In terms of thwarting attacks, Diebold's "jitter" technology has been effective, Urban says. With this approach, the card is drawn back and forth as it is pulled into the ATM reader. "It is best out there now, because it breaks up the card going in and out of the machine," Urban says. "Even if a skimmer was placed on the outside, they would only get parts of the stripe, not all of it at same time -- they would only get pieces of it as it goes forward and backward."

But even this technology advancement won't stop a determined criminal. It is a cat and mouse game, and from what Urban sees with increased skimming in the UK and Canada, "We're going to see significant increases in skimming."

Incident Response Tips
Action items for banking institutions include:

  • Have a Plan -- for what you do if you find a skimming device on one of your ATMs.

  • Document the Plan -- listing everything that should happen, people to be contacted, actions to be taken.

  • Educate Your Branch Employees -- If a device is found, all employees should know what and what not to do. Educate branch employees and third-party vendors, as well as ATM servicers. Make sure they are monitoring the outside of the ATMs for residue or devices that actually are on the ATM.

  • Inspect All Locations - frequently, checking the facia and surroundings around the ATMs, making sure nothing has been added or moved.

  • Set ATM Standards - including visual standards for all ATMs in all branches. Keep it standard. Take a photograph of each ATM, inside and outside. Show employees what it should look like, so ATMs can be quickly examined to see what may be out of place. "It sounds like a bit of overkill, but a picture is worth a 1000 words," says Urban.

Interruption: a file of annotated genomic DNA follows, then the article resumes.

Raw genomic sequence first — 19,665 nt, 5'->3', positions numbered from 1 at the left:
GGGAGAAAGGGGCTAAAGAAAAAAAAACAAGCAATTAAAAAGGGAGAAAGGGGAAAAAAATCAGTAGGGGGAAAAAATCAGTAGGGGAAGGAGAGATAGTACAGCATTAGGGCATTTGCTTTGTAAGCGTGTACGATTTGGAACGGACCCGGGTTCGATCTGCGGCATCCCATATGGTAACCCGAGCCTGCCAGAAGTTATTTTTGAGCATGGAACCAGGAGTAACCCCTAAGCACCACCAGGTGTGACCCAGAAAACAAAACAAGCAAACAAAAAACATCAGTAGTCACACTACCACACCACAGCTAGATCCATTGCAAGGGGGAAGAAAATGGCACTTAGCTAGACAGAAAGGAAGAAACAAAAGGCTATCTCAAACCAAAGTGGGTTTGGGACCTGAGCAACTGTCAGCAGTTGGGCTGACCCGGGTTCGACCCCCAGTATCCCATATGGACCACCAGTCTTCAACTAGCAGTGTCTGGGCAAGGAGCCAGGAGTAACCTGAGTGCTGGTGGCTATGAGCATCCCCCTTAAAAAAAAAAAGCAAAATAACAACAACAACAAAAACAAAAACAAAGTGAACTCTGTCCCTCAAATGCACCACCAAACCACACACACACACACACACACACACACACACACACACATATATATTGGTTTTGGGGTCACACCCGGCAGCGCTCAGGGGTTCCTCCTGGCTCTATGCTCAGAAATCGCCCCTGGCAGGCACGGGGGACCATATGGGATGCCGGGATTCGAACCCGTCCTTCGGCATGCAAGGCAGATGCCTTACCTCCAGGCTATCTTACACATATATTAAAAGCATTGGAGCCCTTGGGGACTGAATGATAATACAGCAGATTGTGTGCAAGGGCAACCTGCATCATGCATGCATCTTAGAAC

• Don't Touch Skimmer If Found -- Contact law enforcement if a device is found on the ATM. Tell employees to not touch it or pick it up or pull it off the ATM. Secure the area with bank robbery tape until law enforcement arrives.

  • Be Vigilant At All Times -- Increase your checks on ATMs, especially if you've heard of ATM skimming in your area. If there are reports of ATM skimming, increase the number of checks. Even if there are no reports, have employees check ATMs in off-hours and over weekends, which are prime times for skimmers to be put on ATMs.

  • Contact Other Institutions -- Share information with local and regional institutions about what's happening at your branches and make sure they share information with your institution.

About the Author

Linda McGlasson

Linda McGlasson

Managing Editor

Linda McGlasson is a seasoned writer and editor with 20 years of experience in writing for corporations, business publications and newspapers. She has worked in the Financial Services industry for more than 12 years. Most recently Linda headed information security awareness and training and the Computer Incident Response Team for Securities Industry Automation Corporation (SIAC), a subsidiary of the NYSE Group (NYX). As part of her role she developed infosec policy, developed new awareness testing and led the company's incident response team. In the last two years she's been involved with the Financial Services Information Sharing Analysis Center (FS-ISAC), editing its quarterly member newsletter and identifying speakers for member meetings.